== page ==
4. The question of captain
Although Team USA has yet to officially name its captains, it is believed Joe Pavelski will get the ‘C’ on his jersey. That marks a subtle changing of the guard in American hockey, and some will question why the annual highest scoring American-born player — Patrick Kane — was not named as captain.

At the 2014 Olympics in Sochi, Parise was captain, while Ryan Suter and Dustin Brown served as alternates. Brown isn’t even on this roster, and if Pavelski vaults past Parise and Suter to take over the captaincy, will that cause ripples? Also, how can your most productive player not even get a letter? Unless, that is, Kane’s off-ice foibles are at the root of that decision.

5. Changing of the guard
For players like David Backes, Suter, and Ryan Kesler — who are closer to the end of their international careers than the beginning — this could be a last hurrah, especially with young stars like Johnny Gaudreau, Jack Eichel, Auston Matthews and Jacob Trouba on their way up in national team ranks. (Of course, those four youngsters will be suiting up for Team North America at this tournament.) All of this under the tough task master John Tortorella, who always brings plenty of drama to the table. Could be fun.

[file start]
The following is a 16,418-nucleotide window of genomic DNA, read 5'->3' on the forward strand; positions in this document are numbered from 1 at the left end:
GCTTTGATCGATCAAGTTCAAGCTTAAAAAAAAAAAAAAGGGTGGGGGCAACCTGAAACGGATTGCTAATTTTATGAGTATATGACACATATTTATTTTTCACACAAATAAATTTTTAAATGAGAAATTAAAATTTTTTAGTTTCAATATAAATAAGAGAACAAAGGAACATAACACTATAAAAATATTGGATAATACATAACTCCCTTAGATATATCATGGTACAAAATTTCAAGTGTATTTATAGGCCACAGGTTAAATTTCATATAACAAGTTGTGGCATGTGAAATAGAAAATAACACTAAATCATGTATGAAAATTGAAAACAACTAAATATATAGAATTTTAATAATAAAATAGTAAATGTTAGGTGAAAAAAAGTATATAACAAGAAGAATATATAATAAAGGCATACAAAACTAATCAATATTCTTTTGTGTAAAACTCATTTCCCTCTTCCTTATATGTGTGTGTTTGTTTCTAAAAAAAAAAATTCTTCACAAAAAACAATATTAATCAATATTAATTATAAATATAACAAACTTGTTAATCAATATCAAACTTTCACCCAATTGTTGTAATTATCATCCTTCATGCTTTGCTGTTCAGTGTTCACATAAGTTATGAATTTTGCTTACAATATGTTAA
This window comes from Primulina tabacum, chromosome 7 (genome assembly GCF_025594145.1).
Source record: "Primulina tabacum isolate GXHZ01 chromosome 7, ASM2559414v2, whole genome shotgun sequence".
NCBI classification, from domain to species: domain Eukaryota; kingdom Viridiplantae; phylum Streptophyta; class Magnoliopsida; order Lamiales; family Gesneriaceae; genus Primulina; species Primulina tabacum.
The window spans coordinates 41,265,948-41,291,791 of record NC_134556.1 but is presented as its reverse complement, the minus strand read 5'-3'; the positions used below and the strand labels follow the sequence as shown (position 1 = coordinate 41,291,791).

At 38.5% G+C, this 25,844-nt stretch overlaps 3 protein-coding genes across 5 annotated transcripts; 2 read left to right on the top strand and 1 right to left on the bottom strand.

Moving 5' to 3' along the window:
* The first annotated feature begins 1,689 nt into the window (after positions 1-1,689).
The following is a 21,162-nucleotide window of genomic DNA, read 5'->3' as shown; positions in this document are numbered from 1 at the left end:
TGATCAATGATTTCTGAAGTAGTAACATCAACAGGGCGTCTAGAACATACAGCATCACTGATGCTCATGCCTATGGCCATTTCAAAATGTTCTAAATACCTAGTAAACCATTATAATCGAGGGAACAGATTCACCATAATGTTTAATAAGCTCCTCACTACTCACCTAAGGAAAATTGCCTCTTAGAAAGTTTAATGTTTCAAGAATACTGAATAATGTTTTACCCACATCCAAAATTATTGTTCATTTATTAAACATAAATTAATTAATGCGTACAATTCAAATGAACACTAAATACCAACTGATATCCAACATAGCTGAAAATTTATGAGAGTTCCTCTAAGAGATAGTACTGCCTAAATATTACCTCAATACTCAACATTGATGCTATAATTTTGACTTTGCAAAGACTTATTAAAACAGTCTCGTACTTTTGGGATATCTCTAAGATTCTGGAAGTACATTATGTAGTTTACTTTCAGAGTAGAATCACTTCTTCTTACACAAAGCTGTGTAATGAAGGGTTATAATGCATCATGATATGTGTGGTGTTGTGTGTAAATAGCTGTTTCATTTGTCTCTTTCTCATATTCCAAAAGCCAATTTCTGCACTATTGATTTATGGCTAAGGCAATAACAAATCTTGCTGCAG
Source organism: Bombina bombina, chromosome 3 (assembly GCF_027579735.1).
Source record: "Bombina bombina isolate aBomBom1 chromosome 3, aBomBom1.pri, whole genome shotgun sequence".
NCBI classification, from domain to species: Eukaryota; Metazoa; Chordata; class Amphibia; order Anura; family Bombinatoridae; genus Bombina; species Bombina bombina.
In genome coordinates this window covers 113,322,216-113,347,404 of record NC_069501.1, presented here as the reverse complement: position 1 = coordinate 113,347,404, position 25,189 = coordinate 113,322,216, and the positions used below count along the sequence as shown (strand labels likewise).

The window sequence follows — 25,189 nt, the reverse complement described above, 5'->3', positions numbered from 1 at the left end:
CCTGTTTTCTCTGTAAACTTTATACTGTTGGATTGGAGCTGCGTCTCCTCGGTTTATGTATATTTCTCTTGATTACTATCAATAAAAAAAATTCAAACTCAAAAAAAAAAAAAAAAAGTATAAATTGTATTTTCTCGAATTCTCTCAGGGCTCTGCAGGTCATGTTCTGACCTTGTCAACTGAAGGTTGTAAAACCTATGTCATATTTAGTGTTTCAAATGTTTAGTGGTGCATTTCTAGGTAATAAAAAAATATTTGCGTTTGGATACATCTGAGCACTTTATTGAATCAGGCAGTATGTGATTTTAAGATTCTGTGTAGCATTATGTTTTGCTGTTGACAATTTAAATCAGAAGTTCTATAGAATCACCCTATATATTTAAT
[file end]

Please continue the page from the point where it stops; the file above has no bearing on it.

Exhibition/Preliminary round schedule:
**Friday, Sept. 9 vs. Team Canada at Columbus
**Saturday, Sept. 10 vs. Team Canada at Ottawa
**Tuesday, Sept. 13 vs. Team Finland at Washington
Saturday, Sept. 17 vs. Europe
Tuesday, Sept. 20 vs. Canada
Thursday, Sept. 22 vs. Czech Republic